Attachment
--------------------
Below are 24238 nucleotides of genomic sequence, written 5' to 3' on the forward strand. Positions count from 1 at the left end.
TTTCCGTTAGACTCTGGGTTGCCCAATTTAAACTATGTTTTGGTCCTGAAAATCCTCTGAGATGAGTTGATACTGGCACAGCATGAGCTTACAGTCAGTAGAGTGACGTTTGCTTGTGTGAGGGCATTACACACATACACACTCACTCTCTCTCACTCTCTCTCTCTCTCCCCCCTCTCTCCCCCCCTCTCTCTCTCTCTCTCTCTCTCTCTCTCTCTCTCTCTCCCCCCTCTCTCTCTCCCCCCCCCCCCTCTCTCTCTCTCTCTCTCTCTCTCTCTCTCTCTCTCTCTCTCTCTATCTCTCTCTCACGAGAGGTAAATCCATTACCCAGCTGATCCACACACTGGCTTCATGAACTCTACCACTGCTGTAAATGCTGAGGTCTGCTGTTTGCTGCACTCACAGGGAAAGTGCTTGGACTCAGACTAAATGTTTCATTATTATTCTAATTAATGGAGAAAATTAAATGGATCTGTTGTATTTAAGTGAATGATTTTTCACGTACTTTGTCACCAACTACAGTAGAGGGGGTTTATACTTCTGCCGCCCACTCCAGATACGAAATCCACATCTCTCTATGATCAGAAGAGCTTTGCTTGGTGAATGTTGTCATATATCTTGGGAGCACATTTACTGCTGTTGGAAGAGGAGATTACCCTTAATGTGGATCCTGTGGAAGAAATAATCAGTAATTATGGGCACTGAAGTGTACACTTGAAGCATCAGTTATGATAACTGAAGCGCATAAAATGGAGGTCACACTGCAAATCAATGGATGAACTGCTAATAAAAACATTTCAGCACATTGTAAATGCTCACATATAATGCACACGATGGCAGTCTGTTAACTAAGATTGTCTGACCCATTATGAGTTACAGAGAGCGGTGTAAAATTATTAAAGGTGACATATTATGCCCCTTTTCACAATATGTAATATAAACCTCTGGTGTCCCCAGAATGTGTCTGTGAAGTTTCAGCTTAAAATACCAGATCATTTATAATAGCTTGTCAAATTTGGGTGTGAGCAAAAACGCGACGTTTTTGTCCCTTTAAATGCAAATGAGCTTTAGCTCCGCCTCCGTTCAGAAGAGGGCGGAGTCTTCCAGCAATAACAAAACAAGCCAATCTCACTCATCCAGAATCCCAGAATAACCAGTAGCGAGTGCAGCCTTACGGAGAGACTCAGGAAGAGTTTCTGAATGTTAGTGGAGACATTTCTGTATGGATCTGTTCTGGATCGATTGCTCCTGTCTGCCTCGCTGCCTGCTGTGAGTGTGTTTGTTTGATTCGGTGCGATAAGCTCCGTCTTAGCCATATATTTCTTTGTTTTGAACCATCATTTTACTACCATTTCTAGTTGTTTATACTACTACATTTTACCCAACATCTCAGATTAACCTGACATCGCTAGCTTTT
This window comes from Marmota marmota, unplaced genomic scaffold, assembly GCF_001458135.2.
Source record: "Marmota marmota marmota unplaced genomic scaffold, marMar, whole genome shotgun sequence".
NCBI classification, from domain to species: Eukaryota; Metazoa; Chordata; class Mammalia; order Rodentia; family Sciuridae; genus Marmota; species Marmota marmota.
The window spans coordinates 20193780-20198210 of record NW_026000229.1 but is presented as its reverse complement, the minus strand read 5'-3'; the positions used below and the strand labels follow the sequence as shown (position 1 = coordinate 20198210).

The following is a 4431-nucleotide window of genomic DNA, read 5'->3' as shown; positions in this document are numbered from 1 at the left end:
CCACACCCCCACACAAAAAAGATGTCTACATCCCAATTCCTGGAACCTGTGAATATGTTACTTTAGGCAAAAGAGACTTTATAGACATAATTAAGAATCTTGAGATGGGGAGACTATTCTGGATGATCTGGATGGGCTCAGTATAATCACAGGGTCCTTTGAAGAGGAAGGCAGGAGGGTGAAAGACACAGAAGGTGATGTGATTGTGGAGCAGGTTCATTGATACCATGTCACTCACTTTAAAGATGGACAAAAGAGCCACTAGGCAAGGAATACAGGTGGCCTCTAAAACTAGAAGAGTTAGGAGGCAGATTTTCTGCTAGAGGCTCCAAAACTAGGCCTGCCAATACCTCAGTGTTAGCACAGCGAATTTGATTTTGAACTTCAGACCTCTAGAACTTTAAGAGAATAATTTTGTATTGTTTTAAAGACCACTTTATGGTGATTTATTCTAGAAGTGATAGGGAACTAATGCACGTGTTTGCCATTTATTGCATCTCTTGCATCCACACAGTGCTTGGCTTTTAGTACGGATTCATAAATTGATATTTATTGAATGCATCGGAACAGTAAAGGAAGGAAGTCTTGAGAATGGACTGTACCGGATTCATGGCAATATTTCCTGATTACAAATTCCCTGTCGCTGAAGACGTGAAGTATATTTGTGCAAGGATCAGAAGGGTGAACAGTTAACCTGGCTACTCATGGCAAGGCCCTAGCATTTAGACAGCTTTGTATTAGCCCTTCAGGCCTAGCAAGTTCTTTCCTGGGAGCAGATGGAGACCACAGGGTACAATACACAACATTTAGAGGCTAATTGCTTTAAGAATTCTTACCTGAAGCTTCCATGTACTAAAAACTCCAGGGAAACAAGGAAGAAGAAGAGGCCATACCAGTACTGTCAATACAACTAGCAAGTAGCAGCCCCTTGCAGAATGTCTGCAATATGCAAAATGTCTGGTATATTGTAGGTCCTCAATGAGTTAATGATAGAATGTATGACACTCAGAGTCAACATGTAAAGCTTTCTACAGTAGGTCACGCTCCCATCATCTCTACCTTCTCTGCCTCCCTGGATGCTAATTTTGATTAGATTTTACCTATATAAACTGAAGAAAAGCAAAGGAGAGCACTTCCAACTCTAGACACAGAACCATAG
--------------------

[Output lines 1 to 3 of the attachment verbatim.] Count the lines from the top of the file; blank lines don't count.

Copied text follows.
Below are 24238 nucleotides of genomic sequence, written 5' to 3' on the forward strand. Positions count from 1 at the left end.
TTTCCGTTAGACTCTGGGTTGCCCAATTTAAACTATGTTTTGGTCCTGAAAATCCTCTGAGATGAGTTGATACTGGCACAGCATGAGCTTACAGTCAGTAGAGTGACGTTTGCTTGTGTGAGGGCATTACACACATACACACTCACTCTCTCTCACTCTCTCTCTCTCTCCCCCCTCTCTCCCCCCCTCTCTCTCTCTCTCTCTCTCTCTCTCTCTCTCTCTCTCCCCCCTCTCTCTCTCCCCCCCCCCCCTCTCTCTCTCTCTCTCTCTCTCTCTCTCTCTCTCTCTCTCTCTCTATCTCTCTCTCACGAGAGGTAAATCCATTACCCAGCTGATCCACACACTGGCTTCATGAACTCTACCACTGCTGTAAATGCTGAGGTCTGCTGTTTGCTGCACTCACAGGGAAAGTGCTTGGACTCAGACTAAATGTTTCATTATTATTCTAATTAATGGAGAAAATTAAATGGATCTGTTGTATTTAAGTGAATGATTTTTCACGTACTTTGTCACCAACTACAGTAGAGGGGGTTTATACTTCTGCCGCCCACTCCAGATACGAAATCCACATCTCTCTATGATCAGAAGAGCTTTGCTTGGTGAATGTTGTCATATATCTTGGGAGCACATTTACTGCTGTTGGAAGAGGAGATTACCCTTAATGTGGATCCTGTGGAAGAAATAATCAGTAATTATGGGCACTGAAGTGTACACTTGAAGCATCAGTTATGATAACTGAAGCGCATAAAATGGAGGTCACACTGCAAATCAATGGATGAACTGCTAATAAAAACATTTCAGCACATTGTAAATGCTCACATATAATGCACACGATGGCAGTCTGTTAACTAAGATTGTCTGACCCATTATGAGTTACAGAGAGCGGTGTAAAATTATTAAAGGTGACATATTATGCCCCTTTTCACAATATGTAATATAAACCTCTGGTGTCCCCAGAATGTGTCTGTGAAGTTTCAGCTTAAAATACCAGATCATTTATAATAGCTTGTCAAATTTGGGTGTGAGCAAAAACGCGACGTTTTTGTCCCTTTAAATGCAAATGAGCTTTAGCTCCGCCTCCGTTCAGAAGAGGGCGGAGTCTTCCAGCAATAACAAAACAAGCCAATCTCACTCATCCAGAATCCCAGAATAACCAGTAGCGAGTGCAGCCTTACGGAGAGACTCAGGAAGAGTTTCTGAATGTTAGTGGAGACATTTCTGTATGGATCTGTTCTGGATCGATTGCTCCTGTCTGCCTCGCTGCCTGCTGTGAGTGTGTTTGTTTGATTCGGTGCGATAAGCTCCGTCTTAGCCATATATTTCTTTGTTTTGAACCATCATTTTACTACCATTTCTAGTTGTTTATACTACTACATTTTACCCAACATCTCAGATTAACCTGACATCGCTAGCTTTT
This window comes from Marmota marmota, unplaced genomic scaffold, assembly GCF_001458135.2.